So, even if there has clearly been a contravention of data protection duties, it is important to think through – and to plead – how damage is said to have flowed from that contravention on the particular facts of the case. Mr Lloyd’s project did not fit that bill, so Warby J stopped it getting off the ground – subject of course to any appeal.

The representative action issue

Google considered the Lloyd action to be a cynical venture that the court should not facilitate. It did not mince its words. Google maintained (see Warby J at [52]) that “this claim is a contrived and illegitimate attempt to shoe-horn a novel “opt-out class action” into the representative action procedure, in circumstances where Parliament has not considered it appropriate to make such a claim available; and that the claim is unnecessary in case management terms, unworkable in practice and disproportionately expensive”.

The broad question for Warby J was this: was there a real prospect that the court would allow the claim to progress as a representative claim under CPR 19.6? His answer was no, for three broad reasons.

First, the essential requirements for a representative action were absent. Mr Lloyd and the Class do not all have the “same interest” within the meaning of CPR 19.6(1). For example, some within the Class might have a good case on damage, but clearly not all would. Even if (contrary to Warby J’s analysis of the damage issue) everyone in the Class could meet the “damage” requirement, there would be no uniform profile. For example, the heavy internet user and the occasional user would have different interests.

Secondly, even if the Class is appropriately defined, there are insuperable practical difficulties in ascertaining whether any given individual within the possible cohort of 5m people is a true member of the Class. People may not remember exactly how they used Safari back then. There was no reliable way to bottom out the facts. Some might end up being compensated for nothing, through error or abuse.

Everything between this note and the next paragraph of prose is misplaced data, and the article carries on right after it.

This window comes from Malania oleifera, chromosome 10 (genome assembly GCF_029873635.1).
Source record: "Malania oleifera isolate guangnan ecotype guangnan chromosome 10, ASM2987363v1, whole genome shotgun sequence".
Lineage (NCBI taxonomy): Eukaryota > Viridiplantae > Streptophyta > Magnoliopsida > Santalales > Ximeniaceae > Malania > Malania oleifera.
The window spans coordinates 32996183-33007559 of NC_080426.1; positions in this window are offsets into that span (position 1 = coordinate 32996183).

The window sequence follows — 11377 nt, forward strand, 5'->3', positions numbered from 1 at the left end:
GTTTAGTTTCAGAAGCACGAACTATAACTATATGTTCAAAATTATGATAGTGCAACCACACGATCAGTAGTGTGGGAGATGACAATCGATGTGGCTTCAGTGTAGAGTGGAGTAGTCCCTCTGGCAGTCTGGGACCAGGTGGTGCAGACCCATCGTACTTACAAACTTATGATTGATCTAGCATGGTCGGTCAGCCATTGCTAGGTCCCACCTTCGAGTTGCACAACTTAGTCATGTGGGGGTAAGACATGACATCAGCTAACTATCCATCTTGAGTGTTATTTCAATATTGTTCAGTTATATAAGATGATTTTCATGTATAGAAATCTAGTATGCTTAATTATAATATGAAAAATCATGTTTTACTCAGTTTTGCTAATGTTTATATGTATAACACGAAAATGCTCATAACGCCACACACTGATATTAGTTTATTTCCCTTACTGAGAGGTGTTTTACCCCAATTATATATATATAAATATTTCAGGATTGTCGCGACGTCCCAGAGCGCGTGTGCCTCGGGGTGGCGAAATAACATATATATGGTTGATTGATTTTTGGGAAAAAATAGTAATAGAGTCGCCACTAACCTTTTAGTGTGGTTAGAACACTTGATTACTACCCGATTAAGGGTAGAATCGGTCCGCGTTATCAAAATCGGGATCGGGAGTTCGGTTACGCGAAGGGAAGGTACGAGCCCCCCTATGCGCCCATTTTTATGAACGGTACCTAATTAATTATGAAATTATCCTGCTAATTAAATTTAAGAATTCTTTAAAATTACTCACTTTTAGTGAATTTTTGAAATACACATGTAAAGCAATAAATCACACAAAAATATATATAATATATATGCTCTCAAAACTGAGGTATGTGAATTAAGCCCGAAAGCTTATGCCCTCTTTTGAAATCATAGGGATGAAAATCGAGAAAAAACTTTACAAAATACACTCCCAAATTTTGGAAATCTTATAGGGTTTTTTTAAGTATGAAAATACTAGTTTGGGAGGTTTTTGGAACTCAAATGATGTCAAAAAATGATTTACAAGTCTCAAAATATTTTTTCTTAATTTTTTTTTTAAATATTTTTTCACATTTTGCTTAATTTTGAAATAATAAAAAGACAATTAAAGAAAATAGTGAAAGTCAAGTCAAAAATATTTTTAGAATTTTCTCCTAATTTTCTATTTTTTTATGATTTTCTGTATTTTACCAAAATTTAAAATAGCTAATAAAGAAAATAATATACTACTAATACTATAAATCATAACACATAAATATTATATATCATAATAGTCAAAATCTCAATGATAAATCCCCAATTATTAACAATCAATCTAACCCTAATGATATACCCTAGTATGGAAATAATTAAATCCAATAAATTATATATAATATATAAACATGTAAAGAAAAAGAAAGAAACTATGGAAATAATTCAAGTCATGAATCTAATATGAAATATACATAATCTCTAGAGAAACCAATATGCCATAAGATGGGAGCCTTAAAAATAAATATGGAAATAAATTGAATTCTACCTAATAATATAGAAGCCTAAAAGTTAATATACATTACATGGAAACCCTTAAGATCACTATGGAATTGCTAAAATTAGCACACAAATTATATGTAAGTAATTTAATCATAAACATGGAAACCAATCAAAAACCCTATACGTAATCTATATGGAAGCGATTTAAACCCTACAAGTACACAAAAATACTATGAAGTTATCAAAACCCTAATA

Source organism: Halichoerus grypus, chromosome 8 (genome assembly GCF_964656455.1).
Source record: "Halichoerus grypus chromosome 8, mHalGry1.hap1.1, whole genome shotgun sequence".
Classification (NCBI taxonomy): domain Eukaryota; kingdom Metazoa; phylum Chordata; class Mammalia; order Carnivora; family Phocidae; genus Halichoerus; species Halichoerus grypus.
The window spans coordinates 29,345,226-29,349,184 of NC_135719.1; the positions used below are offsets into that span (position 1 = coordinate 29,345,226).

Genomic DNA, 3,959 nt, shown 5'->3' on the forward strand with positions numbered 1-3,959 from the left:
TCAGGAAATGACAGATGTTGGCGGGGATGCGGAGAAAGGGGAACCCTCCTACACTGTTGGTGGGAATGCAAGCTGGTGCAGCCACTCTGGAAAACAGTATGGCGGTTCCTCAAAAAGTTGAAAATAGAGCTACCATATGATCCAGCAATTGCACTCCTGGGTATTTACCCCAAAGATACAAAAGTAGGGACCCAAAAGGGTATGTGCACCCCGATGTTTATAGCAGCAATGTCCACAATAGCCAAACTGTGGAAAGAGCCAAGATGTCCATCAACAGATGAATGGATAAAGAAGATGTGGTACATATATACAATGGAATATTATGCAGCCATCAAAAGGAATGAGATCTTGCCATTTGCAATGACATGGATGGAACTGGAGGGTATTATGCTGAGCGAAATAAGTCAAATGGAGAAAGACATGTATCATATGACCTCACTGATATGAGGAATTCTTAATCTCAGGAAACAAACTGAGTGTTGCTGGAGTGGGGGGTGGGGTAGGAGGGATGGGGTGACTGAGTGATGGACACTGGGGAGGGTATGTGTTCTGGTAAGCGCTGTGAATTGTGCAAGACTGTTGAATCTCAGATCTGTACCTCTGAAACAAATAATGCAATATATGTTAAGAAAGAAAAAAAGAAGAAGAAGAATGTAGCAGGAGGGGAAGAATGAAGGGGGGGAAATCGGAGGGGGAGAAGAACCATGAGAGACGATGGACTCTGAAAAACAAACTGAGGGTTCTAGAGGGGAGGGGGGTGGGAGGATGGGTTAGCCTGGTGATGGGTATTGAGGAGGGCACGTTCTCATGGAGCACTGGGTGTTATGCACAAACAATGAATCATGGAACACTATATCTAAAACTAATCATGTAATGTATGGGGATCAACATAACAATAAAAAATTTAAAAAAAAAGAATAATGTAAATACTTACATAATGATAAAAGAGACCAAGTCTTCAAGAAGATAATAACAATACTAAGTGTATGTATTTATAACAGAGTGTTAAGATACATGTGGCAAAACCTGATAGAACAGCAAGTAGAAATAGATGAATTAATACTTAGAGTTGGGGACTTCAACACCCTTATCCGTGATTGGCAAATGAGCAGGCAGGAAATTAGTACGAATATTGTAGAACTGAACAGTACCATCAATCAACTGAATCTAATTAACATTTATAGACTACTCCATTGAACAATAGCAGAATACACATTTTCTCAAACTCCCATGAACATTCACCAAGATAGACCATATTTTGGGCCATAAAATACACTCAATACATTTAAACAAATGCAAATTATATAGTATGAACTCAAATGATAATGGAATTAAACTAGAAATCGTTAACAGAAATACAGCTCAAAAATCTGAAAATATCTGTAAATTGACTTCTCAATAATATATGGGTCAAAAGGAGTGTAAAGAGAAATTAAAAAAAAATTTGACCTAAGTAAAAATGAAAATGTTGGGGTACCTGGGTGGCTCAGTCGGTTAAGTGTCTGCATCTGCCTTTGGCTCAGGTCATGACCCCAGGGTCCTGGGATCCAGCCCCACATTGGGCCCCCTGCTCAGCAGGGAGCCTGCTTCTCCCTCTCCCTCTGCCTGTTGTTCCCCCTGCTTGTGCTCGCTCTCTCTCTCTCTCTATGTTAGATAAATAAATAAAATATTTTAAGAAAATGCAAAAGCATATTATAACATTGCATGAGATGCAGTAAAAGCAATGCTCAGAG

Thirdly, the Court’s discretion would in any event be exercised against allowing this to go forward as a representative action. This was not simply because of the novelty of litigating as a representative of those who have not put their hands up or endorsed you: “This is a novel form of action, but everything was new once… That does not mean, however, that the Court must permit such an unauthorised action to continue, come what may” ([100]). In Warby’s assessment, the overriding objective delivered a red light to this project, given inter alia the resource implications and the (very low or non-existent) quantum likely to emerge.

A bottom-line theme in both issues was this: there was no good indication that anyone who suffered the alleged contravention actually cared much about it. In fact, Warby J’s judgment is replete with references to technical data protection contraventions that should not trigger any expectation of cash payments. There may be an appeal against today’s judgment, but for now we have good cause to think very carefully about the links between data protection and compensation.

Robin Hopkins @hopkinsrobin